Black Chamber, S.M. Stirling (Ace 978-0399586231, $16.00, 400pp, tp). July 2018.
I’ll confess I wasn’t expecting as many good things from S.M. Stirling’s Black Chamber as I actually found. I have a peculiar relationship with Stirling’s novels. I’ve read quite a few of them, starting with Island in the Sea of Time, and I liked them quite a bit more before I encountered the author on the internet, explaining history to me. Now when I read his (alt) history exposition, I can’t help but feel slightly condescended to all over again. Fortunately, Black Chamber is a rattlingly good spy thriller set in an alternate First World War; unfortunately, its political background (that Theodore Roosevelt won another presidential term due to the unexpected demise of an opponent, has conquered Mexico for its own good, and is essentially in President-for-Life territory) leaves me as unsettled as the main plot – which involves the deployment of chemical weapons against civilian populations.
As I grow older, I grow less and less comfortable with positive depictions of cults of personality and with alternate histories that take the excuse to make the powerful countries of our history even more powerful and equally (or perhaps more) unethical. The difference between a work like Nisi Shawl’s Everfair, which does not assume the inherent rightness of (for example) America or Britain, and the majority of alternate history novels is vast: many alternate history novels are as much power fantasies as superhero stories are – power fantasies for the already powerful. Black Chamber has a steep hill to climb to get me to stop eyeing its background American power-fantasy sideways, even if its main characters and nested betrayals are very compelling indeed.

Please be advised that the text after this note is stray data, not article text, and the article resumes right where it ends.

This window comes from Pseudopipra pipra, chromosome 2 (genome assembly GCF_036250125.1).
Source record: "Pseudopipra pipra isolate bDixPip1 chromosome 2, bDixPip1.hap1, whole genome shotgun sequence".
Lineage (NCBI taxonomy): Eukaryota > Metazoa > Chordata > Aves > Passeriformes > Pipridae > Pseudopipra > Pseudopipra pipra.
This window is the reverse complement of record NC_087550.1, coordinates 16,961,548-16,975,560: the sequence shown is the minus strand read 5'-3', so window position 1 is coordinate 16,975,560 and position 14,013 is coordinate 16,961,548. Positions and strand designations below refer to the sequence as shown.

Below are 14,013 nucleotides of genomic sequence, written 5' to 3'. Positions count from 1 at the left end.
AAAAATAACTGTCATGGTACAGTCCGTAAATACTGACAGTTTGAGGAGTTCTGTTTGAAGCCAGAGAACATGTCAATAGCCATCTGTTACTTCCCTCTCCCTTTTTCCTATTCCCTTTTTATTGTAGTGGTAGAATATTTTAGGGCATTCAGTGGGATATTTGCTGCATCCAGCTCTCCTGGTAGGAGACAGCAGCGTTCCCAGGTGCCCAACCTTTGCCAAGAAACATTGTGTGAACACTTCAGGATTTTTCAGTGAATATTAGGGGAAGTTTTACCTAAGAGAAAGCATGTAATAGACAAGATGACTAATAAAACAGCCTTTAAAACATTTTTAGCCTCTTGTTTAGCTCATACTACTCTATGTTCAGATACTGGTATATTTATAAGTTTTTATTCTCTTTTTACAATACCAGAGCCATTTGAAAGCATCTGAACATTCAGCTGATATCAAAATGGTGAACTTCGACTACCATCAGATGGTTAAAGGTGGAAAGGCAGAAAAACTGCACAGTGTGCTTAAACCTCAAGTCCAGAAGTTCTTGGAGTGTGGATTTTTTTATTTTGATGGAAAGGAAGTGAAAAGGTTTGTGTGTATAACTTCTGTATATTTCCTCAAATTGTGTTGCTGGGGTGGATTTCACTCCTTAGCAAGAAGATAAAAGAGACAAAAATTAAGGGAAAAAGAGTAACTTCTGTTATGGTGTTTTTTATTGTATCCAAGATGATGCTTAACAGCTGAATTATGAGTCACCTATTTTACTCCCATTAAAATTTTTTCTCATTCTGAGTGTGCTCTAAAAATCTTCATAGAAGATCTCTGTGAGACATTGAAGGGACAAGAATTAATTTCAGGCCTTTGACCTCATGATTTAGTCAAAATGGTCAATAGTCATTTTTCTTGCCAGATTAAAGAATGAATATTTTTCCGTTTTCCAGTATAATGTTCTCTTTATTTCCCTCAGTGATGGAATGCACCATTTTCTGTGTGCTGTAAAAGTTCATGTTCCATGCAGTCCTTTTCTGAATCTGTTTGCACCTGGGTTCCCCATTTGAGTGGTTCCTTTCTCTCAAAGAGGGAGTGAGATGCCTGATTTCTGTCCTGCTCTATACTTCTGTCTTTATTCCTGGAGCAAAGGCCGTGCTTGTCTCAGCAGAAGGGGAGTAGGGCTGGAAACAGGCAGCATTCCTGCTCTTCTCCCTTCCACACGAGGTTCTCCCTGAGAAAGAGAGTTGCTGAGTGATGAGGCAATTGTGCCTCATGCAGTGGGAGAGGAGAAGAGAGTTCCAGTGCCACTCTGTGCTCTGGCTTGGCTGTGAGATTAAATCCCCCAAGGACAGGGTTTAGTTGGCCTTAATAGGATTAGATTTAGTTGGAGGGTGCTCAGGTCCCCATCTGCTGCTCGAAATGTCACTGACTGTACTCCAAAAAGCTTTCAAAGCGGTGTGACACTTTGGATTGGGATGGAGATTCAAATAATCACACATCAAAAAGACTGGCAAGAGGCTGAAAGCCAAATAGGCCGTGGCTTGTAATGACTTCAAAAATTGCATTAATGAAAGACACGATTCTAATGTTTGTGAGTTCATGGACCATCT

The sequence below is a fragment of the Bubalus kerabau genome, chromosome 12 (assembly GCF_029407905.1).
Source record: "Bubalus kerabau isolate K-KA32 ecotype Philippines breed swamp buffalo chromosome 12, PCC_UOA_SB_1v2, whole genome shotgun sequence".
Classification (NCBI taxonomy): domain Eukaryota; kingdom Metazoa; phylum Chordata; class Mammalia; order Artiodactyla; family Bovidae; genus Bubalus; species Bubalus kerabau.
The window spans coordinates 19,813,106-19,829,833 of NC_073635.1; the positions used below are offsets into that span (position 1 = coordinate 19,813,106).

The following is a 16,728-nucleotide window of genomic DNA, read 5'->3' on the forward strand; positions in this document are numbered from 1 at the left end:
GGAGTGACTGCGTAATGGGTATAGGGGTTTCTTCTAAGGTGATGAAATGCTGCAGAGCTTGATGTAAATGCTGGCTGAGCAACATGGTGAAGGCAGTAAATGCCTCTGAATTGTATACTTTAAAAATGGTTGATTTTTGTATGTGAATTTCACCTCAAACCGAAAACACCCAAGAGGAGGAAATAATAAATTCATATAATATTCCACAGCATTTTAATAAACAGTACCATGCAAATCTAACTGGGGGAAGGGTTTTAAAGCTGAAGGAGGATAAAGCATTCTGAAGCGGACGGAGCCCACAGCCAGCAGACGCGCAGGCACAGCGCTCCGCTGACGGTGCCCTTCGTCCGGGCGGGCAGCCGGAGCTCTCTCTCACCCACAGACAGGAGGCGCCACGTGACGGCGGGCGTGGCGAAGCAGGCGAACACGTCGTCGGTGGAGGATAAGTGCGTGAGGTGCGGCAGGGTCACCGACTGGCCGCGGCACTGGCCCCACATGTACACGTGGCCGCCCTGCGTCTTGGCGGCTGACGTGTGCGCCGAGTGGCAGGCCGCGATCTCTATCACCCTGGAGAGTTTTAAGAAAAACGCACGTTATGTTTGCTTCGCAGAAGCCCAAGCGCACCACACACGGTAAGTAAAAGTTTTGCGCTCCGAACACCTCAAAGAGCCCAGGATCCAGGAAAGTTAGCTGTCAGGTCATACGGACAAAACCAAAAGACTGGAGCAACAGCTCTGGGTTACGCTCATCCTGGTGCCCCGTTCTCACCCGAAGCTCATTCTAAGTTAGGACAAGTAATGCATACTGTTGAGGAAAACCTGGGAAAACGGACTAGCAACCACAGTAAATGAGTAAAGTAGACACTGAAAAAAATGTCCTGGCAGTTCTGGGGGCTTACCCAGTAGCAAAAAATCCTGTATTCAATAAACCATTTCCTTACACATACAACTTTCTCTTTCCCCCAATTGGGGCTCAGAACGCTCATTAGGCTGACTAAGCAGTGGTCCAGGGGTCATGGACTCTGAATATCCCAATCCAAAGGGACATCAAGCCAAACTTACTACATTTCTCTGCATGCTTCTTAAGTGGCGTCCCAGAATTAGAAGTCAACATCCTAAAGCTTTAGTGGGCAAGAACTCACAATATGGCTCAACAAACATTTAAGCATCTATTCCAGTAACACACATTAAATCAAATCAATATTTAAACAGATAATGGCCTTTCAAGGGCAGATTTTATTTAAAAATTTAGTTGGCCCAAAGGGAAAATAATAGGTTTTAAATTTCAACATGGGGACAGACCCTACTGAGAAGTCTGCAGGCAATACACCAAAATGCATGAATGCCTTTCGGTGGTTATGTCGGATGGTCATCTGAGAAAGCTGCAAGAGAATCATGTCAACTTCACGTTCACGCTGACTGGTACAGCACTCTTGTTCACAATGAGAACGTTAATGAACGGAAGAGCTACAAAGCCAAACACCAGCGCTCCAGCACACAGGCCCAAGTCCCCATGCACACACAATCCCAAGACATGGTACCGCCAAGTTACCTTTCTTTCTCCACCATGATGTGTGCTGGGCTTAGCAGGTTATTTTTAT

Luz O’Malley Aróstegui is the daughter of an Irish engineer and a descendant of aristocratic New World Spanish settlers. Her family was close to Theodore Roosevelt before they were murdered, and Luz grew up to get her revenge and become one of a handful of female agents for the Black Chamber, Roosevelt’s intelligence and wetwork agency. Luz is a very efficient spy and killer, as well as a very effective one, and now, in 1916, she’s called up to impersonate an aristocratic Mexican revolutionary called Elisa Carmody and travel with a German agent to Europe in order to find out what new weapon or offensive is going to be directed against England or against the USA, when it finally enters the war.